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CIAA needs fans to attend games, eliminate debt

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CHARLOTTE, N.C. (AP) - Earl Monroe still comes back to the CIAA basketball tournament.

Charles Oakley, Sam Jones, Ben Wallace, Ronald ``Flip'' Murray and even former Harlem Globetrotter Curly Neal can't seem to stay away either.

While they're not playing, new CIAA Commissioner Jacqie Carpenter hopes fans start attending more games, rather than just the parties associated with the tournament to help the historically black conference erase a $200,000 deficit.

The tournament tips off this week and the 200,000 fans that will descend on Charlotte want to be a part of all the events - though many stay away from the games held at the city's downtown arena, which is home to the NBA's Charlotte Bobcats.

Carpenter, the CIAA's first appointed female commissioner, said the goal is to get out of the red ``within a couple of years'' and hopes the conference can get a jumpstart with this week's ticket sales to the third-largest basketball tournament in the country behind only the ACC and Big East.

One reason for the huge attendance is the opportunity for CIAA alumni to fellowship, the event has a reunion feel to it. And the entertainment has often been better than the basketball: The CIAA tournament routinely features Grammy-winning artists, but has been short on NBA-caliber talent.

The last CIAA player drafted by the NBA was Murray, and that was back in 2002.

With the parity that pervades Division I college basketball, the talent level has clearly dropped off at the Division II level in the last decade.

So getting people in the doors is a challenge. The CIAA did get more creative this year with a new ticketing strategy which allows fans the ability to purchase one ticket that'll get them into all games.

When Carpenter took over last summer the CIAA faced a $500,000 debt as a result of the lack of ticket sales, a decline in sponsorships, and unexpected legal fees. All 12 schools donated $25,000 to cut that deficit by more than half.

But the commissioner knows there's more work to be done.

She said the CIAA needs to become ``more fiscally responsible'' and creative to make the tournament more attractive to sponsors.

``We have to look at ways of cutting back and look at sponsorship more closely to make sure they see value in our conference,'' Carpenter said. ``That's something I work on every day. How can we make it fiscally responsible to get out of the red, and how to get it back in the black?''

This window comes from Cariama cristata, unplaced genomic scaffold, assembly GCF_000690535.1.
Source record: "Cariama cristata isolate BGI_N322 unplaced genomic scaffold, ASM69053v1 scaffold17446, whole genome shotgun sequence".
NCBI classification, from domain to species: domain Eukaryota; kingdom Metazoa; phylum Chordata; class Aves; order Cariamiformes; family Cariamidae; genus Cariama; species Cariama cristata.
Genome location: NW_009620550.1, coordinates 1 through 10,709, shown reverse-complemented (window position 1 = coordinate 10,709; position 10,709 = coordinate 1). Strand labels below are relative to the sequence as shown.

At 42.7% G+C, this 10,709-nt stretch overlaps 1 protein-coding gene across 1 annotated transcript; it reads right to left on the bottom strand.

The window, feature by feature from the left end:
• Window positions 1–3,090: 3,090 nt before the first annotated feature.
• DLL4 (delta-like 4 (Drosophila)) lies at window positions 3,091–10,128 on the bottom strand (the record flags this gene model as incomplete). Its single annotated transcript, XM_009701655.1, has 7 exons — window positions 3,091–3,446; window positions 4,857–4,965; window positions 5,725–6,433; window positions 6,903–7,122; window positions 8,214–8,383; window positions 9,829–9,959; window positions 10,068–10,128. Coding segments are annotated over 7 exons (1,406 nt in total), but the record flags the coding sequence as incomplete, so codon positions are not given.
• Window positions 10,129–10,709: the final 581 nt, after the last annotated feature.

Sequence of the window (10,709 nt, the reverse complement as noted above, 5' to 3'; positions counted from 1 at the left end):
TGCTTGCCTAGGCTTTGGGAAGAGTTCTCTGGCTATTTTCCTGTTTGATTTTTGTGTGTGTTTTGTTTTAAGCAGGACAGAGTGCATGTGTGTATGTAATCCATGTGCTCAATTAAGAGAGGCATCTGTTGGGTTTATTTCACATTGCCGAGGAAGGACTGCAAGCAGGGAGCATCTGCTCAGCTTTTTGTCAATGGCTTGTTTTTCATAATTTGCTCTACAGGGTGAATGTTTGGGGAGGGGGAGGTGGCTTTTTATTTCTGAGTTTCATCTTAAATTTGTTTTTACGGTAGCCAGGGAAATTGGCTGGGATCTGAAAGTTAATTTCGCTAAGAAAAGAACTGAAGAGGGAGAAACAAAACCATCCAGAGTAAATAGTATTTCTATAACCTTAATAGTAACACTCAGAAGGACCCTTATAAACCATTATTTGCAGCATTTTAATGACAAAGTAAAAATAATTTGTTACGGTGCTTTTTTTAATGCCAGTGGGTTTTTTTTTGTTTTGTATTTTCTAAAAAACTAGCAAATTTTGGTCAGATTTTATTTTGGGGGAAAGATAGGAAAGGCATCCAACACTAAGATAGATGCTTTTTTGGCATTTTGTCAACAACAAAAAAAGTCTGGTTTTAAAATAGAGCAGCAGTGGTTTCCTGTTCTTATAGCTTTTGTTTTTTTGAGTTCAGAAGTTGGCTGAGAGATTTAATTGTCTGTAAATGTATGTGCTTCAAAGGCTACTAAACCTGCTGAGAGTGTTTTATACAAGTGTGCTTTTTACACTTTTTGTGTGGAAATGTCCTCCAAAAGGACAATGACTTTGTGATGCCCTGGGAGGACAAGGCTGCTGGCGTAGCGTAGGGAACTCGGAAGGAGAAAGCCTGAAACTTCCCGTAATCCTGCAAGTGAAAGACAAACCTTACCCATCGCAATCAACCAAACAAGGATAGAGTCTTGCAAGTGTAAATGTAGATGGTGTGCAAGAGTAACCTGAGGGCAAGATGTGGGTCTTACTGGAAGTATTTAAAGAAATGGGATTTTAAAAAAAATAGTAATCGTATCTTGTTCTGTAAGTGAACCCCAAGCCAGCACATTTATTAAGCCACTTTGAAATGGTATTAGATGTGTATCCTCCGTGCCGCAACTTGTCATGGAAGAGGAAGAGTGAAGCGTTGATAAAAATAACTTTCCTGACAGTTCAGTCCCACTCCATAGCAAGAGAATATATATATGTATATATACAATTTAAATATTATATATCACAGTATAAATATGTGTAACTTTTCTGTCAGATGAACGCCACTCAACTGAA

Carpenter wants to work closer with the City of Charlotte to tie corresponding events back to the CIAA to create a better profit and ``protect our brand.''

She said the CIAA has also trimmed unnecessary travel expenses for its staff this year and cut down on media credentials to save money.

``Based on our budget I think we will be fine,'' Carpenter said. ``We've made a lot of changes.''

Another change could be on the horizon soon.

The CIAA's contract with Charlotte to host the tournament expires in 2014.

Carpenter said much of this spring will involve discussions about the future of the tournament, which has been held in Charlotte for the past eight years.

She mentioned Raleigh and Winston-Salem as potential candidates, along with renewing in Charlotte.

``We want to make sure the CIAA tournament is about the official event, the basketball tournament,'' Carpenter said. ``My hope is that we can gain better control of our inventory. We want to work with city to have venues for events in the city so it is directly impacting the CIAA.''

Mike Butts, the vice president of sales for the Charlotte Regional Visitors Authority, said the goal is to keep the tournament in Charlotte.

The tournament generated $50.5 million in revenue for Charlotte last year alone.

``We are very anxious to continue the partnership with the CIAA and extend that agreement,'' Butts said. ``We feel that having the tournament here as an annual event is great for hotels, restaurants and businesses. And we love having them here.''

Another long-term goal for Carpenter is to ensure the younger generation of CIAA alum return to the annual event - just as the legends like Oakley, Monroe and Jones have done for years.

``We have a special unique legacy,'' said Carpenter, who played basketball and volleyball at Hampton University. ``We have folks like Earl Monroe who come back and people like Clarence ``Big House'' Gaines who'll always be loved and remembered. There is history there.''

``This is essentially a family reunion and an opportunity for older fans to meet up with each other. The older generation understands what it took to get to this point. Hopefully we can take this younger generation and make sure they want to come back so the CIAA continues to thrive.''

The Associated Press News Service

Copyright 2014
The Associated Press
All Rights Reserved

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